Assessing Foreign Language Narrative Writing Through Automated Writing Evaluation: A Case for the Web-Based Pigai System

Assessing Foreign Language Narrative Writing Through Automated Writing Evaluation: A Case for the Web-Based Pigai System

Chia-An Lin (National Taipei University of Technology, Taiwan), Yen-Liang Lin (National Taipei University of Technology, Taiwan) and Pei-Shan Tsai (National Taipei University of Technology, Taiwan)
Copyright: © 2020 |Pages: 20
DOI: 10.4018/978-1-7998-3062-7.ch006

Abstract

Automated writing evaluation (AWE) has become increasingly popular in the assessment of writing. The study in this chapter examines the extent to which EFL learners' overall narrative writing performance improves through the AWE feedback system (i.e., Pigai). Eighteen university participants were required to write one paragraph narratives on the web-based Pigai system every week over the course of a month. Findings show a significant improvement in overall scores between the first and last writing task. The analysis of lexical profile further shows a significant improvement in lexical richness, clause density, and paragraph length between the first and last narrative task. The study also reported that the primary error types that occurred in learner narrative writing were lexical, mechanical, and syntactic errors. Results of post-writing interviews also showed a positive attitude towards Pigai. Finally, a positive correlation was observed between automated Pigai scores and human rating scores, supporting the reliability of the AWE system.
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Introduction

The rapid development of the internet and intelligent technology over the past twenty years has revolutionized the learning and teaching of English as a foreign language (EFL). During this time, computer-assisted language learning tools for automated writing evaluation (AWE) have become increasingly popular in EFL writing instruction across different educational levels (Huang & Renandya, 2018; Link & Hegelheimer, 2015; Zhang & Hyland, 2017). To improve English language writing, established commercialized programs such as Criterion (e.g., Attali & Burstein, 2006), MY Access (e.g., Vantage Learning, 2007), Project Essay Grade (e.g., Page, 2003) and WriteToLearn (e.g., Liu & Kunnan, 2016) have been used by large numbers of students and teachers internationally to improve writing skills for both native English speakers and EFL learners. These programs have proven useful, allowing English language learners to independently and immediately revise and improve their written work (Chen & Cheng, 2008). AWE tools were also designed to benefit teachers by reducing heavy grading loads by providing immediate, automatically-generated quantitative assessments and qualitative diagnostic feedback on large numbers of written works (Aryadoust & Riazi, 2017; Bai & Hu, 2017; Chen & Cheng, 2008). Recent AWE tools such as LightSide (Mayfield & Rosé, 2013), Writing Pal (Roscoe et al., 2017), CorrectEnglish (Wang et al., 2013) and Pigai (Li, Lu, & Li, 2015; Lu & Li, 2016) have been developed to be innovative learning platforms that provide individualized feedback, particularly for EFL contexts.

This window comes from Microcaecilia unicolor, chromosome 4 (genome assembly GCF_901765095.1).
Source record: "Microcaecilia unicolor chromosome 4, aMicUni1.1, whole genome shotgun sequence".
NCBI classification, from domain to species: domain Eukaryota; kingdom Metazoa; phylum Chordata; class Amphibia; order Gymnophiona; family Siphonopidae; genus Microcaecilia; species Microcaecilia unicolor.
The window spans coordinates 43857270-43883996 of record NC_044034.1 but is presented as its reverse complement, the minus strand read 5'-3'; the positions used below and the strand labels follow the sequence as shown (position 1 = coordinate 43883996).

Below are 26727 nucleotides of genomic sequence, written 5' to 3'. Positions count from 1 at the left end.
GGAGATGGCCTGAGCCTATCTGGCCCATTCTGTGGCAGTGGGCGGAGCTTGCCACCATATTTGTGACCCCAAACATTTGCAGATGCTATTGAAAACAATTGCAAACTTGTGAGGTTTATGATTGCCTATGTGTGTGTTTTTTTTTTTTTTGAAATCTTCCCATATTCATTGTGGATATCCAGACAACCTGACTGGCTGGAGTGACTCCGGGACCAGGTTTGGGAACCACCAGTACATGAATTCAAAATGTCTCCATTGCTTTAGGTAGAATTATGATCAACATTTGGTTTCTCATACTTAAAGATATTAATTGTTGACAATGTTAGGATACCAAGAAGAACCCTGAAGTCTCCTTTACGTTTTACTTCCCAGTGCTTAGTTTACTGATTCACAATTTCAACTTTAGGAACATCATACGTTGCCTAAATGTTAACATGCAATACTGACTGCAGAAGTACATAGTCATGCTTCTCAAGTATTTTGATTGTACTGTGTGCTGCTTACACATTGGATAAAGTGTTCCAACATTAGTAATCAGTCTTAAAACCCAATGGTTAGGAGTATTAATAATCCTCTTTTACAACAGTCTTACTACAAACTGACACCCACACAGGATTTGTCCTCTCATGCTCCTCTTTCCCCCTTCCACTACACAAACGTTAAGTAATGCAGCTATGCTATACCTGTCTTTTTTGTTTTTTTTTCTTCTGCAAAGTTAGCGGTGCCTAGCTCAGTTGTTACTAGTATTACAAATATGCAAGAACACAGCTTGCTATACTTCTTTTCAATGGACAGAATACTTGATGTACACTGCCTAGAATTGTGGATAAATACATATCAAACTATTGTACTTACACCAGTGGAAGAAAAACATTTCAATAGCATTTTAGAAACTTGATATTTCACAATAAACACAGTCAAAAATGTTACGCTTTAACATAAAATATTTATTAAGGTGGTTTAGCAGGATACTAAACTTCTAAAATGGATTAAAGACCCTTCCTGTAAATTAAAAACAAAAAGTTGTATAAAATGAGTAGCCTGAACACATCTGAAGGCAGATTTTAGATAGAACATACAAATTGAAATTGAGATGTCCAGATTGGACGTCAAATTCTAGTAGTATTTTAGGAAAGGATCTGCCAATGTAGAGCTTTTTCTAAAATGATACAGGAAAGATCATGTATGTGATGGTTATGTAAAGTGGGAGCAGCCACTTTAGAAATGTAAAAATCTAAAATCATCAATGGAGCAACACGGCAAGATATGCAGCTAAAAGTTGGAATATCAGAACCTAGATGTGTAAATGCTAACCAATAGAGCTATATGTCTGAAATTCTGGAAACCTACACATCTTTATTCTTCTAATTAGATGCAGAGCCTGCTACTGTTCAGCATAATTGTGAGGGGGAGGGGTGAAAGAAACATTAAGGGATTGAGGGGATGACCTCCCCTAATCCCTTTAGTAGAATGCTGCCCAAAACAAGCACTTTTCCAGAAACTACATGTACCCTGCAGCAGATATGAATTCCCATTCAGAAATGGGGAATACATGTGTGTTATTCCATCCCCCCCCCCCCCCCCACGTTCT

Key Terms in this Chapter

Recommended Expression: The reference of extended learning which provides some better or more formal words similar to the word that users use in writing.

Lexical Sophistication: Words are categorized by Pigai for different levels of (e.g., frequently used word, academic word, and informal word). Lexical sophistication refers to the number of words used are from the academic word list.

Extended Differentiation: The reference of extended learning which tells users how many times the word they use occurs in the corpus or which helps users make the differentiation between similar words.

Automated Writing Evaluation: The technology to evaluate essays and provide scores and feedback for users.

Extended Learning: Different kinds of references for users to learn and revise their essays (e.g., recommended expression, synonyms learning, learning hints, and extended differentiation).

Lexical Richness: Type-token ratio, that is, the number of unique words divided by the number of total words.

Pigai: A web-based system which users can submit their writings in and receive an overall score and sentence-by-sentence comments and feedback.

Lexical profile: The analytical statistics of writings based on corpora and cloud computing in Pigai and categorized into various aspects (e.g. average word length, lexical richness, lexical sophistication, average sentence length, clause density, and paragraph length).

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